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Vincent Edgar's story

‘I still feel angry with the school. All these years ago it was, and all that’s happened in between, one could easily forget it, but I just still feel that anger. I can’t help that. That’s part of me. So I guess, releasing that anger and working out a way to cope with the anger and deal with it properly rather than just pushing it away and down, is part of why I’m here.’

It was a family tradition for Vincent to attend the prestigious Church-run boarding school in New South Wales. When he first went to the school in the late 1960s, ‘there was a culture of physical abuse as the main mechanism of discipline. The Eton style of boarding house management led to senior boys bullying and physically hitting junior boys for discipline’.

Vincent was a boarder at the school for six years. ‘There was a definite culture of physical abuse within the walls of [the school]. Caning was a daily part of life there.’ One teacher would ask the boys which cane they’d like to be belted with. ‘He had several.’

On his third day at the school, Vincent was ‘set up’ by senior boys to talk at the dining room table, which was against the rules. One of the masters took him outside the dining room and in front of the whole school, he ‘took my pants down, took my underwear down … took two steps back and hit as hard as he could. My bottom … was cut open. My pants were stained with blood. No medical treatment was given to me’.

During his first month at the school, Vincent was ‘black-balled’ by the monitors in charge of his boarding house. ‘Stripped naked and had shoe polish and Vegemite mixed together and rubbed all over my genitals. This was done, they said, as an initiation. Everyone knew, because the showers were open, and I was constantly mocked and pointed at because it took weeks to disappear.’

Vincent was also subjected to sexual abuse by two teachers at the school. One was a housemaster, and he would take Vincent into his room at night, where he would fondle his genitals and digitally penetrate him. He also beat him with a ruler.

‘Most of us kids talked about [him] and about how much the ruler hurt … We talked about how creepy he was, but we never really talked about the actual sexual abuse.’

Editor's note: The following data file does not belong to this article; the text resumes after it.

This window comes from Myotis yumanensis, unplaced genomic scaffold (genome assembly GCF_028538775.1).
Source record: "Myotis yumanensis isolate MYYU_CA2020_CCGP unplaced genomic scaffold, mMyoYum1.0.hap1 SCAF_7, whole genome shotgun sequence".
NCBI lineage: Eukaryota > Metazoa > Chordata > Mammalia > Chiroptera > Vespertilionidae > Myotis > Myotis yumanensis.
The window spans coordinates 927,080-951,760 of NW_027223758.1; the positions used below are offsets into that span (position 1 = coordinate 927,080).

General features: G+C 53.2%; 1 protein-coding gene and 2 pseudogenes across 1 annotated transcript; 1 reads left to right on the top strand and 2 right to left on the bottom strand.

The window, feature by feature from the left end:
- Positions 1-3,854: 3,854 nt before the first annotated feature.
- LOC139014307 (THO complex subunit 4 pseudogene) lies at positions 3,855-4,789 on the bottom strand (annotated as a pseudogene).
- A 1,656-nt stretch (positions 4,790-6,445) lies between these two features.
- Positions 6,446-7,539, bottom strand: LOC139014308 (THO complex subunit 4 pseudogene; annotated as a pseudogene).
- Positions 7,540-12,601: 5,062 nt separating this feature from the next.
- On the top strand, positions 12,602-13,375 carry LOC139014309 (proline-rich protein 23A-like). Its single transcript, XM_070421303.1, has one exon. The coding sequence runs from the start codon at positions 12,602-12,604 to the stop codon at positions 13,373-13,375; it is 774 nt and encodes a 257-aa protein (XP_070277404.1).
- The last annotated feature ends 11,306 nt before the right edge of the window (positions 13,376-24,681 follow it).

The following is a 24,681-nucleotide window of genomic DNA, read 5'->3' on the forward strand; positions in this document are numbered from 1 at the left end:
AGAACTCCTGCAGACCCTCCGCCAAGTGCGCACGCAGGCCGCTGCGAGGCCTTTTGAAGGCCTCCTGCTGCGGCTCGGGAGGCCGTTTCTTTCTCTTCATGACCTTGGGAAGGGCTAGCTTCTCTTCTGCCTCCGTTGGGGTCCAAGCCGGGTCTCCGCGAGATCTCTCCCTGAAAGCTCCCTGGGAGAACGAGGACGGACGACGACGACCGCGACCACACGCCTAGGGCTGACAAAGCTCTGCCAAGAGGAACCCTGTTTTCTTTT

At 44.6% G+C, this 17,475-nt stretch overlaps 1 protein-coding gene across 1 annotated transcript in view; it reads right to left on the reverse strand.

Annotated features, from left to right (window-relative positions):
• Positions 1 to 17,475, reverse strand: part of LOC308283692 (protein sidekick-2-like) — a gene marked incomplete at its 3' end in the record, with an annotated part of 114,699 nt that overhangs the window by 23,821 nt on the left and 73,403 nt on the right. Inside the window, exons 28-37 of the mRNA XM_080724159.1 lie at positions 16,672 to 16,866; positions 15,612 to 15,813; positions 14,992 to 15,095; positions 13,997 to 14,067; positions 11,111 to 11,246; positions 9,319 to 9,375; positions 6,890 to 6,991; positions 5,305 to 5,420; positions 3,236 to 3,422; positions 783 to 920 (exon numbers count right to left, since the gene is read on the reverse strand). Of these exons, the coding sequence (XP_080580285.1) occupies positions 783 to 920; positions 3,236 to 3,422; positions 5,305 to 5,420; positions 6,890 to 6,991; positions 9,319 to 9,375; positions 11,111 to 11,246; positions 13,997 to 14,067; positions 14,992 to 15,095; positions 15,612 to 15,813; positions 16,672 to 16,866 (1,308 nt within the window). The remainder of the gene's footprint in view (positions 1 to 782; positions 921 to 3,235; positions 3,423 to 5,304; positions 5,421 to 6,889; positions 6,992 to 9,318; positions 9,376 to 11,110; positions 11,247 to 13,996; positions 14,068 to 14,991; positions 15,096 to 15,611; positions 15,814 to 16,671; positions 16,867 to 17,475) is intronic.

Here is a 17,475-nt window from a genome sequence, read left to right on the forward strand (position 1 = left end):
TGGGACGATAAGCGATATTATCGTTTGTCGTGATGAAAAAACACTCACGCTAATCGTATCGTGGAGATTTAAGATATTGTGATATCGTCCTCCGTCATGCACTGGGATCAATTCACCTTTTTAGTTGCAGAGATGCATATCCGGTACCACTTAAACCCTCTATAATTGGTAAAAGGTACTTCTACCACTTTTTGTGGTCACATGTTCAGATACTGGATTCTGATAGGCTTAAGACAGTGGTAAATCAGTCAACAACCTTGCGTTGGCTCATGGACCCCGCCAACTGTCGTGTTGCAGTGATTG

The other teacher ‘was abusive at cadet camp and in the school armoury … He would rub my genitals with his hands, and rub his genitals up against me’. This teacher also watched the boys when they were in the showers, and was present when they had medical examinations with the school nurse.

‘I feel the Royal Commission needs to understand the culture of sexual abuse is parallel with the culture of bullying, harassment and physical violence at schools.’

Vincent’s schoolwork began to deteriorate, and ‘I first started getting panic attacks at boarding school in Year 8 … Every night I felt terrified that [the housemaster] would come and get me. This led to me not being able to sleep and/or having nightmares …

‘Throughout my life I have always experienced panic attacks and nightmares, sleep disruptions and depression. I have been medicated for this and seen psychiatrists and counsellors. Today I am on a mental health program, and sometimes still feel suicidal.’

Vincent feels he has always lacked focus, and this has been detrimental to his career. ‘I have often made poor decisions based on panic attacks and fear. I believe this fear had its origins for me, at [school].’

Vincent supressed the memory of the abuse he experienced at school until the Royal Commission began. ‘And then it all came up. I felt ashamed, embarrassed and humiliated to talk about it, even now. I would not have spoken about it … [but] I feel I wasn’t the only one affected and that the manly ethos at [the school] was flawed …

‘I think the physical and sexual abuse … led to a feeling of being a victim. The victim mentality has always been with me through my life and I am not sure I really felt that way before I went to [the school].’

Vincent told the Commissioner, ‘I must say, before coming over here, I was thinking to myself, “Well, what am I doing all this for? Why am I doing this ?” … I could just forget about it … and walk away from it, but I do want to find some sort of method of either coping with it or … [get] closer to closure, by dealing with the issue, rather than pushing it to the side’.

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